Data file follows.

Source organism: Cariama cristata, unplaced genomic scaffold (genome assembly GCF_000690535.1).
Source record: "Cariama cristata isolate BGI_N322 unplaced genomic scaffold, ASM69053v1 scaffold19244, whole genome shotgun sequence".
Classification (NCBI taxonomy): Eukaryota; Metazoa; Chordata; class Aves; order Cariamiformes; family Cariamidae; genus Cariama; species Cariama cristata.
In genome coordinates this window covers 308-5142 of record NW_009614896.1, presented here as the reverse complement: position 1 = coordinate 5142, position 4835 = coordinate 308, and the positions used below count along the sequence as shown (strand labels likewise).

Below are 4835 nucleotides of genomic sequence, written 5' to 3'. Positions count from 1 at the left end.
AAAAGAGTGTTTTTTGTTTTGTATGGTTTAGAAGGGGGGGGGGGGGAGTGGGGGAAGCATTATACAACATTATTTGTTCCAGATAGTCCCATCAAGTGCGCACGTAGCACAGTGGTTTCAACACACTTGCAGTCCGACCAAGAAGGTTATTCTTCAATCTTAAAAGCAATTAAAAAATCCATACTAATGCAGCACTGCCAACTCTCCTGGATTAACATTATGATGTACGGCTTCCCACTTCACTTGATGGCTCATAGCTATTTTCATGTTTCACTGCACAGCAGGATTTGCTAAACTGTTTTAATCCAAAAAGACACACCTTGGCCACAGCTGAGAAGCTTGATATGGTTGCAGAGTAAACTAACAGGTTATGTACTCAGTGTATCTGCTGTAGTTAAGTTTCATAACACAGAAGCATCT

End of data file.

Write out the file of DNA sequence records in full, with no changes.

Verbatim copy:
Source organism: Cariama cristata, unplaced genomic scaffold (genome assembly GCF_000690535.1).
Source record: "Cariama cristata isolate BGI_N322 unplaced genomic scaffold, ASM69053v1 scaffold19244, whole genome shotgun sequence".
Classification (NCBI taxonomy): Eukaryota; Metazoa; Chordata; class Aves; order Cariamiformes; family Cariamidae; genus Cariama; species Cariama cristata.
In genome coordinates this window covers 308-5142 of record NW_009614896.1, presented here as the reverse complement: position 1 = coordinate 5142, position 4835 = coordinate 308, and the positions used below count along the sequence as shown (strand labels likewise).

Below are 4835 nucleotides of genomic sequence, written 5' to 3'. Positions count from 1 at the left end.
AAAAGAGTGTTTTTTGTTTTGTATGGTTTAGAAGGGGGGGGGGGGGAGTGGGGGAAGCATTATACAACATTATTTGTTCCAGATAGTCCCATCAAGTGCGCACGTAGCACAGTGGTTTCAACACACTTGCAGTCCGACCAAGAAGGTTATTCTTCAATCTTAAAAGCAATTAAAAAATCCATACTAATGCAGCACTGCCAACTCTCCTGGATTAACATTATGATGTACGGCTTCCCACTTCACTTGATGGCTCATAGCTATTTTCATGTTTCACTGCACAGCAGGATTTGCTAAACTGTTTTAATCCAAAAAGACACACCTTGGCCACAGCTGAGAAGCTTGATATGGTTGCAGAGTAAACTAACAGGTTATGTACTCAGTGTATCTGCTGTAGTTAAGTTTCATAACACAGAAGCATCT